How do I debug a driver using gdb?#
First you have to make sure that you're source is compiled with debugging information included. With you're driver code in the correct place in the sys tree (dev_qnx or dev), you can do the following
# cd sys # make CPULIST=x86 clean # make CPULIST=x86 CCOPTS=-O0 DEBUG=-g install
Now that you have a debug version, you can start gdb and set a breakpoint at main in the io-pkt binary (don't forget to have your driver specified in the arguments and make sure that the PATH and LD_LIBRARY_PATH environment variables are properly set up). After hitting the breakpoint in main(), do a 'sharedlibrary' command in gdb. You should see libc loaded in. Set a breakpoint in dlsym(). When that's hit your driver should be loaded in but io-pkt hasn't done the first callout into it. Do a 'set solib-search-path' and add the path to your driver and then do a 'sharedlibrary' again. The syms for your driver should now load and you can set a break point where you want your debugging to start.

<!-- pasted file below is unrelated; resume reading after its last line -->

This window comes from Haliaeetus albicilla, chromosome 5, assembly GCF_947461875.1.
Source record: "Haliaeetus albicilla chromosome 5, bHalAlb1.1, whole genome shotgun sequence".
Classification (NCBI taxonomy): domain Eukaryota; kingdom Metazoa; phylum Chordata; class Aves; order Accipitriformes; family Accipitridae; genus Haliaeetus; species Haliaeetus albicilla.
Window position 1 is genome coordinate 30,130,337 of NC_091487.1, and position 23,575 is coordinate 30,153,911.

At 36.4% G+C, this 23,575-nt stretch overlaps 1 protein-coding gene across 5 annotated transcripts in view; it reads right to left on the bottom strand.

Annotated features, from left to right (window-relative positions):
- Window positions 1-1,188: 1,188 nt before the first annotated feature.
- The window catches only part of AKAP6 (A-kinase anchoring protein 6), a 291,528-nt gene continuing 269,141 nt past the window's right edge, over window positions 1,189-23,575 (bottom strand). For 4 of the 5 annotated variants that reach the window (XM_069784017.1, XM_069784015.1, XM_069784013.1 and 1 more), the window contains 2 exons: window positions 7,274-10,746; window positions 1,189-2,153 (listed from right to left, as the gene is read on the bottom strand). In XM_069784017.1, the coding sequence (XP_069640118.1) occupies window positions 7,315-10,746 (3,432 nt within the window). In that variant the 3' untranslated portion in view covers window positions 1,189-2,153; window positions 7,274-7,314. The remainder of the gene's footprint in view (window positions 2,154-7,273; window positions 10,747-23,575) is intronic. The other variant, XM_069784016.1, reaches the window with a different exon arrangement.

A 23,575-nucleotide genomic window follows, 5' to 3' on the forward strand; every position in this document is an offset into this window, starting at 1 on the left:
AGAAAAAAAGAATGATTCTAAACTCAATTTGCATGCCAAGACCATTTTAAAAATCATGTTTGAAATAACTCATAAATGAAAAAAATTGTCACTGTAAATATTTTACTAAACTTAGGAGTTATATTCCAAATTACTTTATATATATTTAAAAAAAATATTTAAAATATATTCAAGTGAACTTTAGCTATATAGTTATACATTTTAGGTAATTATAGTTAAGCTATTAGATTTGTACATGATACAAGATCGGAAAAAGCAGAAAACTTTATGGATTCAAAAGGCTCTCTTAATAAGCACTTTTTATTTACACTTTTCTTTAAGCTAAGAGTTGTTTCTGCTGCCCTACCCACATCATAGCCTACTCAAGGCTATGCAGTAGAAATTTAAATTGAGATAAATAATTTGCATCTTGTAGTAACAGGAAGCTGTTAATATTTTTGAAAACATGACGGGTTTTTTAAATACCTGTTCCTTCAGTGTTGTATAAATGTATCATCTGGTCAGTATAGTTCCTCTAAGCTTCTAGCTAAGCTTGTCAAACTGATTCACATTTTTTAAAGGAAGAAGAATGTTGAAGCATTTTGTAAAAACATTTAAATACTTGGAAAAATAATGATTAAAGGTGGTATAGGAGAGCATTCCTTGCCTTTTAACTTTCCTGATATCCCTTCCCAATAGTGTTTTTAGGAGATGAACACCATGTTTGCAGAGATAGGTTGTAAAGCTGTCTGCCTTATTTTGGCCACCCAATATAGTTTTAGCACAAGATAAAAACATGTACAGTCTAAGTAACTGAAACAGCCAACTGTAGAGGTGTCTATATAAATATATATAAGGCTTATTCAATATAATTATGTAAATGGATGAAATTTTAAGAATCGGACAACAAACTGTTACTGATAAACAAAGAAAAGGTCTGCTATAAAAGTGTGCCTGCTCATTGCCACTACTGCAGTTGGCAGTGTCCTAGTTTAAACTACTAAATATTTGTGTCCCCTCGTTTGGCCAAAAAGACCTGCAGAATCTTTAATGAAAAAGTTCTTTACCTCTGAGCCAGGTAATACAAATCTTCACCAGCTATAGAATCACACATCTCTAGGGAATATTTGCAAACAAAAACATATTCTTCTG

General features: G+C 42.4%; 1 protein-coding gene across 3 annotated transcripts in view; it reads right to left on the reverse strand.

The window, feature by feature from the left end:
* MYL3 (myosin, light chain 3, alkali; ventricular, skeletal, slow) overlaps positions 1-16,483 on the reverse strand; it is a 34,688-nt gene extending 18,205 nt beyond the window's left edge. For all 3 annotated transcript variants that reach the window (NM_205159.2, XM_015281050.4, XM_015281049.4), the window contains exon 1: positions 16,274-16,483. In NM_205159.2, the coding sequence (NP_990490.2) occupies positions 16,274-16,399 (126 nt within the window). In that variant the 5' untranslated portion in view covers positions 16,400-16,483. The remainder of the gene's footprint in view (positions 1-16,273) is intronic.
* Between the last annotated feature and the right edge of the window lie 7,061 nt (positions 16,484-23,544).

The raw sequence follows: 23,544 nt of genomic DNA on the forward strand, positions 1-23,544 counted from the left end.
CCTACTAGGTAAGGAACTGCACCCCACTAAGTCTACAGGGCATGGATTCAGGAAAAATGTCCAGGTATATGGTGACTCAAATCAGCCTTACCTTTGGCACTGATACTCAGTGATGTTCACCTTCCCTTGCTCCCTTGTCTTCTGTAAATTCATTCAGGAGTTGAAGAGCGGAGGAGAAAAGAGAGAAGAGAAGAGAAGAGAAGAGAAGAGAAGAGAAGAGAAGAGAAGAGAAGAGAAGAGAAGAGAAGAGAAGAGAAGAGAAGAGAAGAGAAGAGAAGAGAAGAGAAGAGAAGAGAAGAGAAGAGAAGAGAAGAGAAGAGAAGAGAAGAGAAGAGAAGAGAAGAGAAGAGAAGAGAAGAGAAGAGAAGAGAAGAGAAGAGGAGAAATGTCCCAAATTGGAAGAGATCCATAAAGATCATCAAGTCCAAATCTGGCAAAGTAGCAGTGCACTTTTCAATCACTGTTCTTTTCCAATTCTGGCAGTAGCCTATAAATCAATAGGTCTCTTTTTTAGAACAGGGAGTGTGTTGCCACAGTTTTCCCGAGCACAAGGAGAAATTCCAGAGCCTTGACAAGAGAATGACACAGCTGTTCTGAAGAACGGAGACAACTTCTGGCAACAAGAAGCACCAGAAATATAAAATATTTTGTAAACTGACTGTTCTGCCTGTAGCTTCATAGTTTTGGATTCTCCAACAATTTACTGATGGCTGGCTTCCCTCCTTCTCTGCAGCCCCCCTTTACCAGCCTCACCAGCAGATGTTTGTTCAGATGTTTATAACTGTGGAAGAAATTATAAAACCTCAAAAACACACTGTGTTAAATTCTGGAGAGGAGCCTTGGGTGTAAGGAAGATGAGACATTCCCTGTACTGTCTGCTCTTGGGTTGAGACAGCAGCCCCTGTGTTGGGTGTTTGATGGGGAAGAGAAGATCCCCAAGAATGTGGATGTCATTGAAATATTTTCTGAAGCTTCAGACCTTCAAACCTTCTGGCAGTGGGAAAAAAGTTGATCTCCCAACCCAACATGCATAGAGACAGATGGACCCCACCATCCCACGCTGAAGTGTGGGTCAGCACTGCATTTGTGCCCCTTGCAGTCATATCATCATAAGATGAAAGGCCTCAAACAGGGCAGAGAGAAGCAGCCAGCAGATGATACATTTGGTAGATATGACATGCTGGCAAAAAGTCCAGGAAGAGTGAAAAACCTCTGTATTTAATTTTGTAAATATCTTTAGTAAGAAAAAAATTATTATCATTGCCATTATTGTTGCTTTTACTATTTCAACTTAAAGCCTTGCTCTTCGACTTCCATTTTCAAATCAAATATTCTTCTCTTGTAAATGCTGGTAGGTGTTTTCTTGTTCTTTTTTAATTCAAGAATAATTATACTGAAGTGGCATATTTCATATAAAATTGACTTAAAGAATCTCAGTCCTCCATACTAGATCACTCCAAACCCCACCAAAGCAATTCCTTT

How do I get the stack's 802.11 layer to dump debug information?#This is kind of cool. The debug information dump is compiled in and enabled / disabled using sysctls. If you do:
sysctl -a | grep 80211
with a WiFi driver, you'll see net.link.ieee80211.debug and net.link.ieee80211.vap0.debug sysctls.
sysctl -w net.link.ieee80211.debug = 1 sysctl -w net.link.ieee80211.vap0.debug=0xffffffff
turns on the debug output and now when you type "sloginfo" you'll see the debug log output being generated.
Are Jumbo Packets and Hardware Checksumming Supported?#